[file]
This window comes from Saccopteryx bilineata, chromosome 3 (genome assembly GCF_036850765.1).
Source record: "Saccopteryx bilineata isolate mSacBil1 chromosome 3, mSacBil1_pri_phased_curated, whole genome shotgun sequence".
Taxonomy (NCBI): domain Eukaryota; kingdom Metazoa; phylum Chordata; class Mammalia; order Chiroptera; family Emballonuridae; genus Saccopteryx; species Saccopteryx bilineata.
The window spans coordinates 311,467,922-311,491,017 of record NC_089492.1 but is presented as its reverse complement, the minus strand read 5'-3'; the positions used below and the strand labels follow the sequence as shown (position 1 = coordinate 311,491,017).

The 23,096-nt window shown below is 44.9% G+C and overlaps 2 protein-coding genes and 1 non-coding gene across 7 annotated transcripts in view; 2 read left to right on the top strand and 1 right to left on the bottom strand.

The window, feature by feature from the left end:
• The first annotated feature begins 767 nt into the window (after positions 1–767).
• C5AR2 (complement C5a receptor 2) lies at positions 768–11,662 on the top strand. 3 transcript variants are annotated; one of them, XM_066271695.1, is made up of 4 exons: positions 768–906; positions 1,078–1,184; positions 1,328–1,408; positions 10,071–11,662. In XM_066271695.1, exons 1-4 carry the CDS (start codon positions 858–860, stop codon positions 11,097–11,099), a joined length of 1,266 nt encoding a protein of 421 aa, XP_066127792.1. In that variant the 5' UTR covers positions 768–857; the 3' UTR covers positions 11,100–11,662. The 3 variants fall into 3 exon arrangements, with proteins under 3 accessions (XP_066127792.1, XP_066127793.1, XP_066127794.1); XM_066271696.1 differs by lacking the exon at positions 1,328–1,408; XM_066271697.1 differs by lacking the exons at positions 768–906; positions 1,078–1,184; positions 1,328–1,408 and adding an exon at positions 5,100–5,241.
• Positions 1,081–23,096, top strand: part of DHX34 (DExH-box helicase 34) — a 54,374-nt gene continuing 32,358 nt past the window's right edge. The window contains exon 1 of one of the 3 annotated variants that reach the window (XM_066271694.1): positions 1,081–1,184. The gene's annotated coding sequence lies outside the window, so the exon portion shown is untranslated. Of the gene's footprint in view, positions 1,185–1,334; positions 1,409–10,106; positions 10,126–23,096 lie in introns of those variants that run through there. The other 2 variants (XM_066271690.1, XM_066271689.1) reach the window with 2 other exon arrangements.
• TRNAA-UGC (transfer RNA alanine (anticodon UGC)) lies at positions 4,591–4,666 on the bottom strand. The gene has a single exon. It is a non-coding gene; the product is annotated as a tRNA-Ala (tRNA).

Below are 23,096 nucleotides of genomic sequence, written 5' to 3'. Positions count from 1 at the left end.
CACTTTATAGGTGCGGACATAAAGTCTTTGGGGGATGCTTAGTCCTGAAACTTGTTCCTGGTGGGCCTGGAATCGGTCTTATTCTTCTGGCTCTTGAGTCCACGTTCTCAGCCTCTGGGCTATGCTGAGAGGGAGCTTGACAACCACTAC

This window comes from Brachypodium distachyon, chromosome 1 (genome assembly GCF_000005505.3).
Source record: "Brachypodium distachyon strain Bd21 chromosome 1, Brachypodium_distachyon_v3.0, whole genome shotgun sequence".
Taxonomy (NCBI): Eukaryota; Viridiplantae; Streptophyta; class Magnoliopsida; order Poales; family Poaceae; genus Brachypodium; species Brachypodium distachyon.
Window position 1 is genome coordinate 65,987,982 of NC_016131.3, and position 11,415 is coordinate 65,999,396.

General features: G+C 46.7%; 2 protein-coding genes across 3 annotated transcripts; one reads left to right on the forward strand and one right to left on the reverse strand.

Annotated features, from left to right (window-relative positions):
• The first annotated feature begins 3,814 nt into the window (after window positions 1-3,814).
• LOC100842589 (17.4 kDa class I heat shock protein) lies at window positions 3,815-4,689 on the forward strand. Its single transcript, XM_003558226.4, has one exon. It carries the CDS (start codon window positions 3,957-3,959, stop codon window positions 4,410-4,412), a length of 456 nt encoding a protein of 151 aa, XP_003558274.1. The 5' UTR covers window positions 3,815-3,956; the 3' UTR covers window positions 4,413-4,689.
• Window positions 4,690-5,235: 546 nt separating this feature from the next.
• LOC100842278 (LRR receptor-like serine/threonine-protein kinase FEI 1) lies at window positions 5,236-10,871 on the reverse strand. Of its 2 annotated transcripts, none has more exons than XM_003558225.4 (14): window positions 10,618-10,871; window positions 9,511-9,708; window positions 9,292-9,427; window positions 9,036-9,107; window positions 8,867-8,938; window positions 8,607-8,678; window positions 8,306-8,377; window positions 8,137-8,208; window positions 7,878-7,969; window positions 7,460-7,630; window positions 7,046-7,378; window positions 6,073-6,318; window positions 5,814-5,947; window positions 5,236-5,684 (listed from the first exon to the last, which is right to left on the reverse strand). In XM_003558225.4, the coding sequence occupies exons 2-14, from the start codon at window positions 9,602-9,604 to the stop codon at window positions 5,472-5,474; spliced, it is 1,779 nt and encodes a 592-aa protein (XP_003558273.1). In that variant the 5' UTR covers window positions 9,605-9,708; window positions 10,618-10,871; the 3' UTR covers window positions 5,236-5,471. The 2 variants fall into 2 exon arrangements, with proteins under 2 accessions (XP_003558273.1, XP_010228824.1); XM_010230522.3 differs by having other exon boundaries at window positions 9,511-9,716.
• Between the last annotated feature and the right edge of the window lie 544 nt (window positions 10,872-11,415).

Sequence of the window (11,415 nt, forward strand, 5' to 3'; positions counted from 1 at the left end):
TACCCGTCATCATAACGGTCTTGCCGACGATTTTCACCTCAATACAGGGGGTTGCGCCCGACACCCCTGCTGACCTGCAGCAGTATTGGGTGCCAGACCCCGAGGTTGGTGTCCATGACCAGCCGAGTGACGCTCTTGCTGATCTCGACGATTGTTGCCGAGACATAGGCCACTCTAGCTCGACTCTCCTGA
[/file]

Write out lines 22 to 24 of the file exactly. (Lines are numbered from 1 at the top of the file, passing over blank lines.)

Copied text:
• LOC100842278 (LRR receptor-like serine/threonine-protein kinase FEI 1) lies at window positions 5,236-10,871 on the reverse strand. Of its 2 annotated transcripts, none has more exons than XM_003558225.4 (14): window positions 10,618-10,871; window positions 9,511-9,708; window positions 9,292-9,427; window positions 9,036-9,107; window positions 8,867-8,938; window positions 8,607-8,678; window positions 8,306-8,377; window positions 8,137-8,208; window positions 7,878-7,969; window positions 7,460-7,630; window positions 7,046-7,378; window positions 6,073-6,318; window positions 5,814-5,947; window positions 5,236-5,684 (listed from the first exon to the last, which is right to left on the reverse strand). In XM_003558225.4, the coding sequence occupies exons 2-14, from the start codon at window positions 9,602-9,604 to the stop codon at window positions 5,472-5,474; spliced, it is 1,779 nt and encodes a 592-aa protein (XP_003558273.1). In that variant the 5' UTR covers window positions 9,605-9,708; window positions 10,618-10,871; the 3' UTR covers window positions 5,236-5,471. The 2 variants fall into 2 exon arrangements, with proteins under 2 accessions (XP_003558273.1, XP_010228824.1); XM_010230522.3 differs by having other exon boundaries at window positions 9,511-9,716.
• Between the last annotated feature and the right edge of the window lie 544 nt (window positions 10,872-11,415).

Sequence of the window (11,415 nt, forward strand, 5' to 3'; positions counted from 1 at the left end):